After years of connecting to the Web from home using dial-up, I thought it time to investigate faster speed options. It seemed reasonable to use the Internet to seek out what choices I might have. That was a mistake.
Googling for “broadband internet services,” I eventually found a listing of seven services available in my area. Most of these offerings are packaged with telephone and television services that I have no use for, but two seemed promising.
The first one I looked at presented me with a page that required my address, to check if their service is available here. It was quite an involved form, that also needed my phone number, split up, like Caesar’s Gaul, into three parts. The address was similarly precise, with separate inputs for street number, street name, unit type, unit number, and so on. But when I pressed the “find” button to see if the service is available, the results page complained that it could not locate my apartment.
I went back to try as many variations on my address as I could think of, always with the same result. At this point I should mention that Google Maps can locate me on the entire planet from a one-line address. Hmm.
So on to the other service offering. This time the form to fill in had even more detail. Not only type of unit, but floor number, type of building, and other details were required.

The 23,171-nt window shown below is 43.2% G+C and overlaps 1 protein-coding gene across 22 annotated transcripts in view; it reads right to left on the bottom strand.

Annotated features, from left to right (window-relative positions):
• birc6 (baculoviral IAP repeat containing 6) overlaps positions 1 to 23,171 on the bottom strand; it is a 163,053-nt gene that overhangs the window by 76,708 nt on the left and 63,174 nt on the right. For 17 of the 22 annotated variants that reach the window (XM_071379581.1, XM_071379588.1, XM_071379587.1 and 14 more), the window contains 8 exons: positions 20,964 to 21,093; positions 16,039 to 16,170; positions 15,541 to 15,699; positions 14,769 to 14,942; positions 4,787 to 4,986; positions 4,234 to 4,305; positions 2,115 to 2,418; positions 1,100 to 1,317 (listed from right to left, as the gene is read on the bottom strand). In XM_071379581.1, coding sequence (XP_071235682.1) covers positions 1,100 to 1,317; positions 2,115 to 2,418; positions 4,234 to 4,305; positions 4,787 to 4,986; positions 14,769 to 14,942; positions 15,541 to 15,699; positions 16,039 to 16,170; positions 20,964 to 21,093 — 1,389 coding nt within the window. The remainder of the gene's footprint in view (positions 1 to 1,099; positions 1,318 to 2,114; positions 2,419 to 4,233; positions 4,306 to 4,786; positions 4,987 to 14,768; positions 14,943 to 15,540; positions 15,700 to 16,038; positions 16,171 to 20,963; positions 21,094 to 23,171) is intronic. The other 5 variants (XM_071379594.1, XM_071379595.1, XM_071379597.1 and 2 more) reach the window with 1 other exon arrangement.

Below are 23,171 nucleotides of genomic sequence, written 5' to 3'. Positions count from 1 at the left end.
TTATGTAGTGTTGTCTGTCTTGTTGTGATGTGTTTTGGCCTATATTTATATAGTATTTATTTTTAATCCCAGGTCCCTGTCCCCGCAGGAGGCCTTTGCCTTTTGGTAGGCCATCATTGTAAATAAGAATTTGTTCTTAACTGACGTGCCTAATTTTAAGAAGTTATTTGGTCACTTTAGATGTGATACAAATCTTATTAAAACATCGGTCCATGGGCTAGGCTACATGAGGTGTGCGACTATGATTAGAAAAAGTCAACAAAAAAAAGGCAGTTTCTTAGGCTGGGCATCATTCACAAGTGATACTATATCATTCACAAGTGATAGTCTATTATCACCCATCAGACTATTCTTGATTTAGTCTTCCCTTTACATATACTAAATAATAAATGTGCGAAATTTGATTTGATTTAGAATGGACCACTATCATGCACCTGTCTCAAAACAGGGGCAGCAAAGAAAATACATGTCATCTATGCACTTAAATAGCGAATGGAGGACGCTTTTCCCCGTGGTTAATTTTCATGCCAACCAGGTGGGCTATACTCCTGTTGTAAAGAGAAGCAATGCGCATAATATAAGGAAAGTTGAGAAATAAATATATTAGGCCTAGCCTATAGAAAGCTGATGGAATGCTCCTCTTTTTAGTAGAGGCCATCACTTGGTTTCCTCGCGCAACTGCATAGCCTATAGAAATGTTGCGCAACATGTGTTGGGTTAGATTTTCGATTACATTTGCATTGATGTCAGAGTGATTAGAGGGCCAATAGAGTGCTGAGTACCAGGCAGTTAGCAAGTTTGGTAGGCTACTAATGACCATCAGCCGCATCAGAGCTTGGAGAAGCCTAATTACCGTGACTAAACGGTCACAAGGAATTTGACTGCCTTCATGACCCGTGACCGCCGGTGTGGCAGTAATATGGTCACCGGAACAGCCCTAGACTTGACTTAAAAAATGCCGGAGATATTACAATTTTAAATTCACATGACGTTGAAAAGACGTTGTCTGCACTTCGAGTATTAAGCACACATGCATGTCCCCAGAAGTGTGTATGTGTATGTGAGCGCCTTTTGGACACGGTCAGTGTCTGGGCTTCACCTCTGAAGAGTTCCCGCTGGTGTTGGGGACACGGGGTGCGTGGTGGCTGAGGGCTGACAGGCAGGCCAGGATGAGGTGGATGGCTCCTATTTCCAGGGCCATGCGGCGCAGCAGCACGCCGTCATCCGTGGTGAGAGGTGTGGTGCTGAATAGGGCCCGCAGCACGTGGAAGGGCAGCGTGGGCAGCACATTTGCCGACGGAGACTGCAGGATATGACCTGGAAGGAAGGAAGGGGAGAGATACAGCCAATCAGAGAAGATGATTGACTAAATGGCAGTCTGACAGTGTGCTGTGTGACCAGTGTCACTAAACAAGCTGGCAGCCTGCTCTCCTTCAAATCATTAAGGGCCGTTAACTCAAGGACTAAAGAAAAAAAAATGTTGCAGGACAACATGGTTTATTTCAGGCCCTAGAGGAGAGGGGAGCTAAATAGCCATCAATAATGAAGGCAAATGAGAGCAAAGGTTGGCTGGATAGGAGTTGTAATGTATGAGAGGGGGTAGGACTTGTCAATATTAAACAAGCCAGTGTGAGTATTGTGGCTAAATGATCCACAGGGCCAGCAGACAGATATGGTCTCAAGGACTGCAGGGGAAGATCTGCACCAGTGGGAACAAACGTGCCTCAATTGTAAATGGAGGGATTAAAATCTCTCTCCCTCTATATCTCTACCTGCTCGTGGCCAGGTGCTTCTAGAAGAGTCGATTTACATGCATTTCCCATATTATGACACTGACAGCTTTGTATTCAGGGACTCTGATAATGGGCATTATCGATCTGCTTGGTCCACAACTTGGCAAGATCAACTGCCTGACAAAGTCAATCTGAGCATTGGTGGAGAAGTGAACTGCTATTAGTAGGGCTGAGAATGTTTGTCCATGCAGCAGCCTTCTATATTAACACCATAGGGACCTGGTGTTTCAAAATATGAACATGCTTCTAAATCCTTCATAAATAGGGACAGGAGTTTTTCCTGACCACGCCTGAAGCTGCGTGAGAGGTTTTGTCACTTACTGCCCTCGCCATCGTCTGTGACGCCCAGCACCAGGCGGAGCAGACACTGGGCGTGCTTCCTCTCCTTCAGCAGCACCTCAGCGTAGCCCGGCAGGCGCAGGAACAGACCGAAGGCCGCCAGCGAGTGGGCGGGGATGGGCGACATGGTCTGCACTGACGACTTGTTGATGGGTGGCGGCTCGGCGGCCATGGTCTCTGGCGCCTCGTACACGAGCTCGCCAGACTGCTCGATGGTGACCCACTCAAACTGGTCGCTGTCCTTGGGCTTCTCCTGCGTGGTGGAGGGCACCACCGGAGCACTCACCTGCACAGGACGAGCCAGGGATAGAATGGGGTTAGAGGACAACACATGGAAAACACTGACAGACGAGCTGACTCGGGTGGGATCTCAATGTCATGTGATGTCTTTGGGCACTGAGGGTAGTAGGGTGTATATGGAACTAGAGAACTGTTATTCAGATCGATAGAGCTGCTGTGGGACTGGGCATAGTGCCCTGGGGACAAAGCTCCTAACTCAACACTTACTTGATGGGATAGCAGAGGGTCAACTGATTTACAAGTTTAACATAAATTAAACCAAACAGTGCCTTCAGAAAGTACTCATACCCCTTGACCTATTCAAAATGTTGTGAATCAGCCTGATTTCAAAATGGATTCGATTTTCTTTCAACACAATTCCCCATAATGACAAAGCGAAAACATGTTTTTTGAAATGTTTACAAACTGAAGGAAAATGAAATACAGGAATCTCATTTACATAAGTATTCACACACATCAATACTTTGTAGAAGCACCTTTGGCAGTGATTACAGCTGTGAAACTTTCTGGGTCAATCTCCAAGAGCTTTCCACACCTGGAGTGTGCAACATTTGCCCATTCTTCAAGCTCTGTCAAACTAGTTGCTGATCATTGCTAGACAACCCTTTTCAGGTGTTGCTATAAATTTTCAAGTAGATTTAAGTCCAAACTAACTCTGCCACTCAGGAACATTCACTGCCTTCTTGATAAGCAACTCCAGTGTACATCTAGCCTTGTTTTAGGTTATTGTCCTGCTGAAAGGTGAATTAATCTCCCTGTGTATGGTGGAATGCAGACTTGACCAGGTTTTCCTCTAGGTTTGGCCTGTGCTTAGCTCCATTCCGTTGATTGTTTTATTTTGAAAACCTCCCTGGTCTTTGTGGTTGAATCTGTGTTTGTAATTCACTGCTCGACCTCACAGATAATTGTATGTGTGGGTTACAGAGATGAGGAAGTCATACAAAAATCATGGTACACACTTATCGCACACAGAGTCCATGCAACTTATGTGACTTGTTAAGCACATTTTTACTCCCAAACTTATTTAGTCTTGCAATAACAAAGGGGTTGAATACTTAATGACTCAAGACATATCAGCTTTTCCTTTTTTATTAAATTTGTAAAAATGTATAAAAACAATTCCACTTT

With some misgivings now, I pressed the “find” button. The result? I got a page containing a large, bold admonition: “You are not authorized to view this page” it read. Oh dear. I decided to give up for the night.
Yesterday I came across an advertisement for a new broadband service that promised a low cost to people ordering on the Web. So I began my quest anew.
The service site offered to locate me either from my telephone number, or from my address. So I attempted to enter my phone number.
Three input boxes are provided for the number, but when I tried to enter my 3-digit area code in the first, I found that the box only had room for two digits. Hmm. “This won’t do,” I thought, “Better try the address option.”
Once again, the form for the address has many fields to fill in. You can imagine that I held my breath when I pressed the “find” button.
My hesitation was justified. There on my screen was a beautiful display of computer code. No matter that I know the computer language the code is written in, it did not help at all in finding out if the service I want is available at my address. As in all these cases. I did go back to try different input, but always with the same result.
Finally, in desperation more than from logical thinking, I switched to another browser to try again. The first browser I used tends to make text appear a bit larger than normal on my particular computer set-up, compensating for the high definition of my screen. This time I used a browser that displays text a bit smaller, so I returned to the page that offered to locate me from my telephone number.
Better luck this time. The area code fits in the input box now. So I enter my complete phone number and press the “find” button.
I think you can guess what happens next. That’s right – the same computer program code comes up in my browser window.
There seem to be some potholes on this electronic super-highway.